Second Coming of Christ - Part 1

There is much speculation, and there are many false ideas about the return of Christ. Some say He will return to reign here on earth for a literal 1,000 years. They speak of the rapture that will take place, as the saints are taken suddenly from the earth. But what does the Bible teach about the second coming of Christ? “Ye men of Galilee, why stand ye looking into heaven? this Jesus, who was received up from you into heaven shall so come in like manner as ye beheld him going into heaven.” (Acts 1:11). These words of the angels to the apostles were spoken as the Lord ascended to the Father after His redemptive work on earth was complete. He had been raised from the dead by the power of God, and proved Himself to be the Son of God. Just as those who stood there on that day saw Him ascend, every eye shall also behold His second coming. However, there is a great deal of confusion and false teaching concerning Christ’s second coming. Today we are going to see what the Bible teaches about the second coming of Christ.

First of all, let’s talk about a doctrine called “premillennialism.” The word “premillennialism” is not in the Bible, and the doctrine is not there either. Premillennialists believe that when Jesus came to the earth the first time, He was unable to set up His earthly kingdom because the Jews rejected Him. They believe this, in effect, forced Jesus to set up the church as a temporary situation, to last only until He comes again to establish His earthly throne. I’d like for you to think about this for a moment, and what this idea says about the Lord. First of all, it says the Lord, although He is Deity, could not accomplish what He intended to do! It also suggests that if He was defeated in His purpose the first time He came to earth, why could He not be defeated the next time? Also, think about this for a moment. In past lessons, we studied the church and its essential role in man’s salvation. How could the church have been an afterthought with God—something He brought into existence as an alternative plan when Jesus was rejected by the Jews? It is not possible.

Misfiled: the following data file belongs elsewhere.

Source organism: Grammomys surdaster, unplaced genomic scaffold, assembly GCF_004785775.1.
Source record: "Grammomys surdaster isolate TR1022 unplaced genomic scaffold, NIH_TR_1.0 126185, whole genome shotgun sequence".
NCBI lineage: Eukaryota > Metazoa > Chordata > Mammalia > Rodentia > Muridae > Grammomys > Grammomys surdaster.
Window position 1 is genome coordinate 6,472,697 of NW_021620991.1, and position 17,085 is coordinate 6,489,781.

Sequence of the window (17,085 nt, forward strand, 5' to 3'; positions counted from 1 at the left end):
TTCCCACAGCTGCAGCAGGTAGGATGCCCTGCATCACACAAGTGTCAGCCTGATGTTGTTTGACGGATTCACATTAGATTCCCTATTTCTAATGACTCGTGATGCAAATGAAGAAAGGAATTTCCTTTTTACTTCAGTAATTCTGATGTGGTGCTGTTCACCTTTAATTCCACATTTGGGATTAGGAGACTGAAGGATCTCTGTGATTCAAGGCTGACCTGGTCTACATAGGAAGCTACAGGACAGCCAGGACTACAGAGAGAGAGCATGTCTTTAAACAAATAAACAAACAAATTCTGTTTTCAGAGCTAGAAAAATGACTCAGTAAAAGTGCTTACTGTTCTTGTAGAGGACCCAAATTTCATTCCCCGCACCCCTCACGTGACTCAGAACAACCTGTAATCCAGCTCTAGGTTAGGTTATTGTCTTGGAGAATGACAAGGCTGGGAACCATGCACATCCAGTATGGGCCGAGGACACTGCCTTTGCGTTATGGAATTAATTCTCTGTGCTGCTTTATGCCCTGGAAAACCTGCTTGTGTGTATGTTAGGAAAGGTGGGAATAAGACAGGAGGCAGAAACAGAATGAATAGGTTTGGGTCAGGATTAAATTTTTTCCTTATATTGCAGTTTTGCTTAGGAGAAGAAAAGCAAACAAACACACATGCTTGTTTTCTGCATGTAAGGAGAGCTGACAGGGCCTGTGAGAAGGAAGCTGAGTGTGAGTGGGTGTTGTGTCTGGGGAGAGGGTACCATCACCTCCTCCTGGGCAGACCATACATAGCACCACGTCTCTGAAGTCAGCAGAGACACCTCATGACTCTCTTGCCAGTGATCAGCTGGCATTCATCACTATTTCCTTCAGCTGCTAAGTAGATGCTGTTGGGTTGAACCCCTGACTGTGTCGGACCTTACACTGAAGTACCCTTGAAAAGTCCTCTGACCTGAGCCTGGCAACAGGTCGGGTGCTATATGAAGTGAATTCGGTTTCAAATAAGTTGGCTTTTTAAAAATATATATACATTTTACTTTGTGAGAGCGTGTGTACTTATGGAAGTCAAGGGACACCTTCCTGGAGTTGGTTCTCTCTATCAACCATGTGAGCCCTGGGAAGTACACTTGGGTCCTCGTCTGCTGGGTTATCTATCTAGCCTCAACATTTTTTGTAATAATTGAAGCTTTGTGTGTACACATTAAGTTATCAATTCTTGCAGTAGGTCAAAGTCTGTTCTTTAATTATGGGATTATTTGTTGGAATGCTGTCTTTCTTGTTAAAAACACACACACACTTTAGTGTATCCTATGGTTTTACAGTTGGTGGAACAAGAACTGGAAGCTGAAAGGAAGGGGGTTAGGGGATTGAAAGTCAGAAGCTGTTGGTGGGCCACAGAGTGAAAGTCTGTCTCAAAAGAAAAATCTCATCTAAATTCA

Premillennialism degrades the church, denies the power of Deity to carry out a Divine purpose, and distorts the teachings of the Word of God about our Lord’s second coming. Listen to Paul’s words in Ephesians 3:10-11 and see if you can accept the idea that the church was only an afterthought with God: “to the intent that now unto the principalities and the powers in the heavenly places might be made known through the church the manifold wisdom of God, according to the eternal purpose which he purposed in Christ Jesus our Lord...” Notice that the church was in the mind of God long before the Lord ever came to this earth. Beyond this, the church was in the mind of Christ as the very institution He would build to save man from sin. In Matthew 16:18, Jesus promised to build it. In Acts 20:28, Paul told the elders of the church at Ephesus that the church was purchased with the precious blood of Christ.

If you have been with us for our studies about the church, you know that the Bible clearly shows when the church was established. It was on the first Pentecost day following our Lord’s resurrection. You also know that the church and the kingdom are one and the same, although the premillennial doctrine says they are not. Listen again to the words of Jesus in Matthew 16:18-19: “And I also say unto thee, that thou art Peter, and upon this rock I will build my church; and the gates of Hades shall not prevail against it. I will give unto thee the keys of the kingdom of heaven: and whatsoever thou shalt bind on earth shall be bound in heaven; and whatsoever thou shalt loose on earth shall be loosed in heaven.” Notice that Jesus used the terms church and kingdom interchangeably. There is no difference. The church is the kingdom and the kingdom is the church. Christ is king now over His kingdom, and when He returns He will deliver it up to the Father in heaven, according to Paul’s words in 1 Cor. 15:24. Listen to them: “Then cometh the end, when he shall deliver up the kingdom to God, even the Father; when he shall have abolished all rule and all authority and power.” Now notice Paul says when Christ comes again it will end, not begin, all rule. He is ruling now. What does that say about the idea of a future reign of Christ on earth in a literal kingdom? It says that such an idea is false.